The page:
It took learning how to pray and follow His direction to find the pinpoints of light. My answers were pinpoints of light over the nine years of domestic violence: 1) I kept my covenants, paid my tithing, and learned how to follow the promptings of the Spirit—those actions kept me anchored with faith to my Heavenly Father. 2) I worked with my Bishop and gained the strength. Through that strength, I knew the “timing” of when to leave. 3) I gained the perspective and answer that I could not help, fix, or lead him towards the light. He was in the hands of Heavenly Father—I had to LET GO! 4) I gained my financial independence by getting training and becoming a teacher (but it took five years in my marriage to reach that point). 5) Circumstances led me to a Police officer who gave me crisis center information. 6) The crisis center advocates helped me to obtain a Temporary Protective Order. And Finally 7) I was granted by the court a permanent protective order, then divorcement, and full custody of our children.
During my Master’s courses in Special Education, my learning cohort inadvertently became my counseling support. Their differing backgrounds and approaches to life pushed me to gain perspective. My employment became my financial support and my ticket to freedom. And, my co-workers became examples of what healthy and unhealthy relationships looked like. I observed how they communicated with one another in all of these settings. Through those observations, I gained perspective and hope that communication, friendships, and love could be developed.
With pen in hand, I would observe, record in my journal, and then read and re-read over and over again to find patterns, supports, structures, friendships, and the pitfalls that can happen to any of us. There were mental and emotional setbacks while I was healing; these occurred during my nightmares. The destroyer’s voice would hiss out lies, telling me that “You are too much: too much work, too many children, too much special needs, etc. Who would ever what you if you left? You have too much to deal with. You were too weak to help your own husband.” The destroyer pounded negative thoughts at my self-worth trying to get me to believe that I was worthless.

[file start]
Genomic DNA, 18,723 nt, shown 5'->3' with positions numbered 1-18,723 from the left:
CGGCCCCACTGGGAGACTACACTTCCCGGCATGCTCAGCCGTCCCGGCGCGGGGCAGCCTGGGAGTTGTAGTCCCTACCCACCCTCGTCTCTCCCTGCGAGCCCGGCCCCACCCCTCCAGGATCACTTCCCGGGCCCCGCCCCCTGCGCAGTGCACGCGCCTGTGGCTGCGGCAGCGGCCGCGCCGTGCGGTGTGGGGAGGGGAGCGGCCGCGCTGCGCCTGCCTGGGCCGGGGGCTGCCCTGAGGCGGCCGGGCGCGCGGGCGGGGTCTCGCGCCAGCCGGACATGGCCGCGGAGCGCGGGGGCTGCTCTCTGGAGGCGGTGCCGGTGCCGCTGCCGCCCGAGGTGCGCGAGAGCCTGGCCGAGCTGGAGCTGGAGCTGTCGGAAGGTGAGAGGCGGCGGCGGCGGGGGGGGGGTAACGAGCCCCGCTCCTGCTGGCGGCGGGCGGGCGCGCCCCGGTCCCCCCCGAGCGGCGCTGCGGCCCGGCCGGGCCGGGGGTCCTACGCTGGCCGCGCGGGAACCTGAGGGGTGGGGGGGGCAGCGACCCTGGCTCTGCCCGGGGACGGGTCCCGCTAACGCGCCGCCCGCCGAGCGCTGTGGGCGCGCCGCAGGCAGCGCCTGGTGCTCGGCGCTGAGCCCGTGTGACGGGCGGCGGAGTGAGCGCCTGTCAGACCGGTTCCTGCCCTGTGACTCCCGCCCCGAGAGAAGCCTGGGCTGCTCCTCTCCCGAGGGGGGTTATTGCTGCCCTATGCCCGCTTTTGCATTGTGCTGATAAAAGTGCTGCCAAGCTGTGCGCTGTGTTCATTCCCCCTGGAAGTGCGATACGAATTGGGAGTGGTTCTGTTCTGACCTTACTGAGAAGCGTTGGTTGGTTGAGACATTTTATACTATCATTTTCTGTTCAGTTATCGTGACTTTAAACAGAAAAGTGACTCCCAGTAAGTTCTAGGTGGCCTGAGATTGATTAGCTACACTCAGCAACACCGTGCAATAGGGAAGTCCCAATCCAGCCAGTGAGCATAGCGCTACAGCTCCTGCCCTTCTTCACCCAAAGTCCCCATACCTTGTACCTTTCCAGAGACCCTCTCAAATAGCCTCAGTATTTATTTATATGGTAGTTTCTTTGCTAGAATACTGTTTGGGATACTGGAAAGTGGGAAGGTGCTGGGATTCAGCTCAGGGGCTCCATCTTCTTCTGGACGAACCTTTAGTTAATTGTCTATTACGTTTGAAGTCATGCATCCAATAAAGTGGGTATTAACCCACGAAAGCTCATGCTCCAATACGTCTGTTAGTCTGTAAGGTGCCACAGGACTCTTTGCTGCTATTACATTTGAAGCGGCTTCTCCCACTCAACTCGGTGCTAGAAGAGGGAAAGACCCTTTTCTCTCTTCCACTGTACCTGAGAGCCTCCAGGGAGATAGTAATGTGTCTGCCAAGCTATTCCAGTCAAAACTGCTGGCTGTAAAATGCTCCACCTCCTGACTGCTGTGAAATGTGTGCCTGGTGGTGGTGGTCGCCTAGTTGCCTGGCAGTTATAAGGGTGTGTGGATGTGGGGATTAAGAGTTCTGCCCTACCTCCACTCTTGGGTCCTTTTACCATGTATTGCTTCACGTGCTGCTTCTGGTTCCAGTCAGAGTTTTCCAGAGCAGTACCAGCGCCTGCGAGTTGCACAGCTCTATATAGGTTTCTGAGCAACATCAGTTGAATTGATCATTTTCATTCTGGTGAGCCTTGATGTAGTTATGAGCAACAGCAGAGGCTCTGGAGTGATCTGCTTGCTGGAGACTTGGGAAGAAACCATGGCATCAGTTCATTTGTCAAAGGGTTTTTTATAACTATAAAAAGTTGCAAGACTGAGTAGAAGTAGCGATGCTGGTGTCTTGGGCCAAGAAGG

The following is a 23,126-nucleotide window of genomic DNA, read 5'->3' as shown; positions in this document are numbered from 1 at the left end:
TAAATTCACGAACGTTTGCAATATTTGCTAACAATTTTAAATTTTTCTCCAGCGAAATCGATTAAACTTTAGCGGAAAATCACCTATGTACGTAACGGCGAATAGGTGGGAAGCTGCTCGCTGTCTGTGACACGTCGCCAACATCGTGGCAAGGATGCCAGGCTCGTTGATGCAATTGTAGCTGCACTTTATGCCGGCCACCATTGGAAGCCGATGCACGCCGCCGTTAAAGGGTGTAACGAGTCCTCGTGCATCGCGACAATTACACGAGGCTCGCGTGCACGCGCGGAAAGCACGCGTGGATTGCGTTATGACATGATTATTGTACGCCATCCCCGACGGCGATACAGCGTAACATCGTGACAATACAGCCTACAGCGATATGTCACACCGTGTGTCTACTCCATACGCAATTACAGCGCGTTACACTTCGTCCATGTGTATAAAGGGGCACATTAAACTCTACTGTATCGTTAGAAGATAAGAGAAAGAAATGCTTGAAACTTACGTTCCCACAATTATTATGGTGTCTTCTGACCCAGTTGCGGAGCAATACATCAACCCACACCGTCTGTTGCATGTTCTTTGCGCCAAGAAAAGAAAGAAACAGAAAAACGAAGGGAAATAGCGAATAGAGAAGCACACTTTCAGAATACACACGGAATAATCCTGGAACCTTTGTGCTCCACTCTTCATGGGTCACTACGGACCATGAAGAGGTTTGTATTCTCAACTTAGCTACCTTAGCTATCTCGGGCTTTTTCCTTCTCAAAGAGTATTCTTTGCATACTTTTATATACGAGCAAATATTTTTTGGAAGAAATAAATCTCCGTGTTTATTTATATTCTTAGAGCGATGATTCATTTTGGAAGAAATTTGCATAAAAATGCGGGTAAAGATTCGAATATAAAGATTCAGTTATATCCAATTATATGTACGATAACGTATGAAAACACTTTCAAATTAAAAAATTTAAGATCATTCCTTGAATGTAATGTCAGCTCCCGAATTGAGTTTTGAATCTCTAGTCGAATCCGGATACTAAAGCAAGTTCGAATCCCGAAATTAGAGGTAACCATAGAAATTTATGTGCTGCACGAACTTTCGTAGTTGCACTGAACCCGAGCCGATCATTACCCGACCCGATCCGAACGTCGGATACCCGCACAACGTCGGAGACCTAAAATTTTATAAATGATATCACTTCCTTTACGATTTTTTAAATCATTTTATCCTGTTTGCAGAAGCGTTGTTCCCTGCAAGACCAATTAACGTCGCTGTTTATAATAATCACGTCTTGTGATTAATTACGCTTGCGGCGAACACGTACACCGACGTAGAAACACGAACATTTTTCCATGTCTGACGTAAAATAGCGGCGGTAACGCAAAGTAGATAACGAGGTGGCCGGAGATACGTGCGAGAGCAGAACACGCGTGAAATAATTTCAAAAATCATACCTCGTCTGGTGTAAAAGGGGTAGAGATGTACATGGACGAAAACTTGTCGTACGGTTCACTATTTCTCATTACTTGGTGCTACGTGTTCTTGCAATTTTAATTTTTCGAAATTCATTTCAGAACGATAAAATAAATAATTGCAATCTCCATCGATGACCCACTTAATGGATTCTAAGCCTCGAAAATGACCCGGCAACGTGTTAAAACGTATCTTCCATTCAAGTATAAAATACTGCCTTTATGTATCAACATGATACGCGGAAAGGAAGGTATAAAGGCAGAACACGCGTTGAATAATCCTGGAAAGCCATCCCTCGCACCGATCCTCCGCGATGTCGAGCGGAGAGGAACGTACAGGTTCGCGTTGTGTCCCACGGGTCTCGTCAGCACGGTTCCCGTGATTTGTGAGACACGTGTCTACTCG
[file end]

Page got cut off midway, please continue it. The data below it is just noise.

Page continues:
The haunting echo that bounced around in my head following these episodes, fortunately, didn’t last for long—there was no time to feed that wolf. Why? Because of the sheer volume of work that I had to do: I was a single mother of five children three of whom have Autism. I kept and keep my covenants. I was time teaching fifth grade to children with Autism. I was obtaining my teaching certification, and I was gaining my Master’s degree in Special Education all at the same time. As I focused on my work, my testimony and my life, I gained perspective and evidence of my blessings. That evidence silenced the destroyer’s voice because I cut off the food source.
As I fed the wolf of love, I learned two powerful points: 1) Heavenly Father’s love for all of His children is perfect. 2) Heavenly Father will not interfere with the agency of His children because of that love. Through our agency, we can choose light or darkness, love or war. How? By feeding the wolf of love, we are in tune with the promptings of the Spirit. By feeding the wolf of love we can have hope! And finally, by feeding the wolf of love we can find the pinpoints of light to guide us out of the abyss of abuse. Which wolf will win? The answer is the one that you feed.